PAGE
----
He is told to stop the run of his saccades, his eye movements, as soon as his abnormal experiential flashback image goes, and she stop also. This disappearance of the image may have taken a run of just several of her hand-sweeps, or a run of ten or twenty or thirty or more of her hand-sweeps.
The procedure is repeated. Each repeated run of eye movements has the abnormal experiential flashback image re-evoked , and each run is continued until it goes.
If EMDR is being successful, then following every few runs of saccades, he senses that, step by step, the flashback image (if there is one) and the other sensations, are degrading in intensity step by step. If and only if there is no other flashback, then on re-doing the Visual Test the persistent peripheral oscillopsia will be lessening in range over the visual field step=by-step likewise, lessening in amplitude of oscillation and or lessening in frequency of oscillation.
The runs of saccades must continue until no fragment of that flashback image can be re-evoked. It may take as few as two or three runs saccades at his first session, or it might take several once or twice per week sessions of saccades over weeks or even several months of repeated sessions before no fragment of his abnormal experiential flashback image can be re-evoked and is permanently eliminated.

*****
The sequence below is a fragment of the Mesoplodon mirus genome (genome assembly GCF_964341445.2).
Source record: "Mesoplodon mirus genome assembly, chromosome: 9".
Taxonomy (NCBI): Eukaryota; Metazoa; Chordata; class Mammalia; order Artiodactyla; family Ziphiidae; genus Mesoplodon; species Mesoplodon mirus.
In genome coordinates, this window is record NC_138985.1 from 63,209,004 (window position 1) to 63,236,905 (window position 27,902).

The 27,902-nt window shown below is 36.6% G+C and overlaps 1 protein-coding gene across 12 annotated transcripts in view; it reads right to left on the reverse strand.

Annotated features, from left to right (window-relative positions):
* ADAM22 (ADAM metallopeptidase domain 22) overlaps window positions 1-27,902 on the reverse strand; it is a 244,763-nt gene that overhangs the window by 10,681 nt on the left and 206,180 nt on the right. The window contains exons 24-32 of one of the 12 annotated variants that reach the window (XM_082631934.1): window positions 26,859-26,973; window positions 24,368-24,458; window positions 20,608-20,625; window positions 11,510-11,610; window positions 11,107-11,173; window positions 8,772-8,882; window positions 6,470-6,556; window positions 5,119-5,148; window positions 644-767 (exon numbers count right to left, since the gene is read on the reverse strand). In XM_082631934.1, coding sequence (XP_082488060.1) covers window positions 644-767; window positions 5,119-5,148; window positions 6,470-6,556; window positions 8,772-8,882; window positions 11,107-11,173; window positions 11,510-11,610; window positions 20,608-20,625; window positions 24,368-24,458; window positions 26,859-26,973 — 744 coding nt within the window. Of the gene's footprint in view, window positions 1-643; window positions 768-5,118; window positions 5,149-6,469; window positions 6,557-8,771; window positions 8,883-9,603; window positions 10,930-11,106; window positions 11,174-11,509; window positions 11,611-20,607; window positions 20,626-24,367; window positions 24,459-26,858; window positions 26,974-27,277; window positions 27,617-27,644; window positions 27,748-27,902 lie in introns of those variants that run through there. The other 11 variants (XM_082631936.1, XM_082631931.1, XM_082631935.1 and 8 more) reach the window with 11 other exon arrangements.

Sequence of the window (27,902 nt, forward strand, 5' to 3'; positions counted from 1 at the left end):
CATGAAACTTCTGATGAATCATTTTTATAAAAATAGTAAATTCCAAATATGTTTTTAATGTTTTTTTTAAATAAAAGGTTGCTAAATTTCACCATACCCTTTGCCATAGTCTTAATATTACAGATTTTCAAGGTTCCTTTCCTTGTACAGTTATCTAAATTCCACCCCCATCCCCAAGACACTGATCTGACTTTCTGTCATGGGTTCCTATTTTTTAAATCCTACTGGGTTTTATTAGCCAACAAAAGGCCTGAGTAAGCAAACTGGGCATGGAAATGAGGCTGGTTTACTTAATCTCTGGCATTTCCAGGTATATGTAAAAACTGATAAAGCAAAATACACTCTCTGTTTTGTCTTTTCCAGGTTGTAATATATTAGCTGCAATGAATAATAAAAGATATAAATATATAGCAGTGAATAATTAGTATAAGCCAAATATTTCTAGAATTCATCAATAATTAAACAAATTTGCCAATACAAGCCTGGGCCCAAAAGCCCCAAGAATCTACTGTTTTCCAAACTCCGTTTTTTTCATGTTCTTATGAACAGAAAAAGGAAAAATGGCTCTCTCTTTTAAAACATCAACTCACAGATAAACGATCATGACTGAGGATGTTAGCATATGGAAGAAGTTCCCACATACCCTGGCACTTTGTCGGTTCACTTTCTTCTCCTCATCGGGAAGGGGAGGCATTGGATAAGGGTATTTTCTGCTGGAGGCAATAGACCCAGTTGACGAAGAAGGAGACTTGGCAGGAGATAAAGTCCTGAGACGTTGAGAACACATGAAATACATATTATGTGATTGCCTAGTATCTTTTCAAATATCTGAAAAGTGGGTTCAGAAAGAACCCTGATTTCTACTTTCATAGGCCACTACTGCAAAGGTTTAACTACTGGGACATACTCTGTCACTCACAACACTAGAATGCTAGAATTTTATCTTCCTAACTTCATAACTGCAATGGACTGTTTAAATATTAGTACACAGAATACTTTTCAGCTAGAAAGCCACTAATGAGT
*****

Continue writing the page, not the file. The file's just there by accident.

If he had one or more other flashbacks from one or more other traumatic events, then each flashback must be treated by EMDR until eliminated before PTSD-A has been cured. Only then will there be a negative result from the Visual Test — on more peripheral oscillopsia.
If other mental disorders present at the same time, e.g., PTSD-B, Complex PTSD, then they will be left to be treated in some other way after PTSD-A has been cured.
Section Five. Addendum.
5.1 The heritability of an increased risk for developing PTSD-A in response to the experience of a mental shock.
PTSD-A cannot be inherited. There is clinical evidence to strongly suggest that people with the genome for ADHD, have an increased risk of developing PTSD-A in response to the experience of a sudden mental shock. ADHD can be inherited. This may look as though PTSD-A is being inherited when PTSD-A appears in several members of the same genetic extended-family. each of them having inherited the genes for ADHD.
5.2 No one can be born with PTSD-A. It appears that PTSD-A cannot occur in those under five or so years old. What a mental shock can or cannot do to the brain of those younger than five years and with the genes for ADHD or others susceptible to PTSD later in life is not known.
5.3 Perhaps there are also people with genes that prevent them from ever getting PTSD-A when they are experiencing a sudden surge of high anxiety from a mental shock. This is unknowable.
5.4 Oscillopsia, ‘wavy vision’, is just one of many physiological disorders that high anxiety can produce. In a panic attack ‘wildly wavy vision’ is a common symptom that is present in those without PTSD-A. It goes away when the level of the anxiety subsides at the end of the panic attack. A sudden surge of high anxiety can cause sudden death from Takotsubo cardiomyopathy — a heart atttack.
5.5 There is a lot we do not know, cannot intuitively grasp, about the patho-physiological mechanisms of anxiety.
5.6 A book, ‘Cracking the Code of “PTSD” ‘ may one day be published, giving more details of what is already known and how it became known.